Double-Layer Orthogonal-Offset Platforms in fluid and insolation environments




Edgar, Ross

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The DLOOP is a structure of non-overlapping tiles (typically corner connected) occupying two layers. Interest in the DLOOP arises from Photo-Voltaic (PV) tracking applications. The tiles (PV modules) of contemporary tracking systems are within one contiguous layer, i.e. a side-by-side platform (SSP). Trees collect solar energy using branching structures to support leaves which are, similar to PV modules, planar surfaces of solar energy transformation. The tree's form is naturally excellent for lowering structural stress in limbs and thermal stress in leaves. For analogous reasons, related to the creation of flow paths that would otherwise be blocked, this research hypothesised (and has subsequently shown) that: * the fluid (wind) dynamic force on tiles of high inclination SSP may be reduced (up to 30%) adopting DLOOP arrangements; and * the temperature of heated tiles in SSP may be reduced (up to 5K within nominal and hot terrestrial environments), by passive convective cooling, adopting DLOOP arrangements. Fluid (wind) dynamic force is significant in PV applications because it typically exceeds the force of gravity on the tiles of SSP in 13m/s winds and increases with velocity squared. Hence reducing wind force by 30% should allow 40% more tiles to be fitted to contemporary tracking mechanisms. Temperature is significant in PV applications because the performance of PV tiles typically falls 0.4%/K. Hence a 5K reduction in temperature should improve efficiency 2%. A combination of wind-tunnel tests, Particle Image Velocimetry and Computational Fluid Dynamic (CFD) simulations using Reynolds Averaged Navier Stokes and Large Eddy Simulation turbulence models was used for the fluid dynamic research. A combined Finite Element/CFD simulation of PV panels in platforms was developed to model temperature outcomes of thermal diffusion in solid materials and thermal diffusion, radiation and convection in the fluid (air). If PV-tracking ranges are limited below those of the solar-vector, shading of the DLOOP lower by the upper layer occurs. This DLOOP self-shading raises unique cost-benefits associated with tracking ranges. Consequently, this research develops a means to quantify the insolation received by platforms accounting for technology and tracking range in diverse (Australian) climates. Additionally, multiple tracking platforms may be placed in close proximity and suffer "Parasitic" energy losses when shaded by self-similar neighbours. Therefore, this research study introduces a natural no-shade scale to describe and optimise field layouts according to local insolation and economic conditions.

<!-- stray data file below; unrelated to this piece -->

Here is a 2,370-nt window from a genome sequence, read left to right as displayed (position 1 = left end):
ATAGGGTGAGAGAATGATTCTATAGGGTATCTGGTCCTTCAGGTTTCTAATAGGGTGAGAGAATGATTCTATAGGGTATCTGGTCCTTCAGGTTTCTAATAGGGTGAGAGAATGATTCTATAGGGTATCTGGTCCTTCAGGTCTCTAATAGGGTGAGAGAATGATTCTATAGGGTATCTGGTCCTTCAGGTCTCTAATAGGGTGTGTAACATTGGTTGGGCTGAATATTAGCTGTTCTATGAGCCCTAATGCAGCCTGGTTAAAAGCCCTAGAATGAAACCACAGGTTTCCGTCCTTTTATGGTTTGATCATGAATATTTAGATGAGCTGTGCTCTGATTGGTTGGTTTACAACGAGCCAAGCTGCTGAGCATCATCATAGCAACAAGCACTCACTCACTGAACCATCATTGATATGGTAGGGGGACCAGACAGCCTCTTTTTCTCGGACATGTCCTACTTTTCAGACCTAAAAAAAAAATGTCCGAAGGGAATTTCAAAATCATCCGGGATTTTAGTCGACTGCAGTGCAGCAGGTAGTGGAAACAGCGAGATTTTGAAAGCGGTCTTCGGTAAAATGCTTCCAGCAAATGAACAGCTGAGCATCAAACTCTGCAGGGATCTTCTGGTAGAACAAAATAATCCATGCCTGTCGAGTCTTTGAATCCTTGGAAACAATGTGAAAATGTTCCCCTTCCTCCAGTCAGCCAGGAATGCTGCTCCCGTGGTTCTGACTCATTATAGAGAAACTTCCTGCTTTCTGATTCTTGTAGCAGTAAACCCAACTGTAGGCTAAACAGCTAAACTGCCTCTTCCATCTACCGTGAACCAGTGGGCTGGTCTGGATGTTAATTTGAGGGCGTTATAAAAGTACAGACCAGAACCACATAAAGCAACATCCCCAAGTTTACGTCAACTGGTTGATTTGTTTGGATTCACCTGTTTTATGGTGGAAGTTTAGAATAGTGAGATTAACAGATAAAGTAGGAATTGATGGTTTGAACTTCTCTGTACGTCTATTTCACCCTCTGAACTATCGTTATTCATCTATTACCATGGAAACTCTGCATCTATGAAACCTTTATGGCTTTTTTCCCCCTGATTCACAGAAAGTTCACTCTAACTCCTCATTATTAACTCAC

Solar energy, Photovoltaic, Solar tracking, DLOOP, PV tracking, Renewable energy, Tracking efficiency




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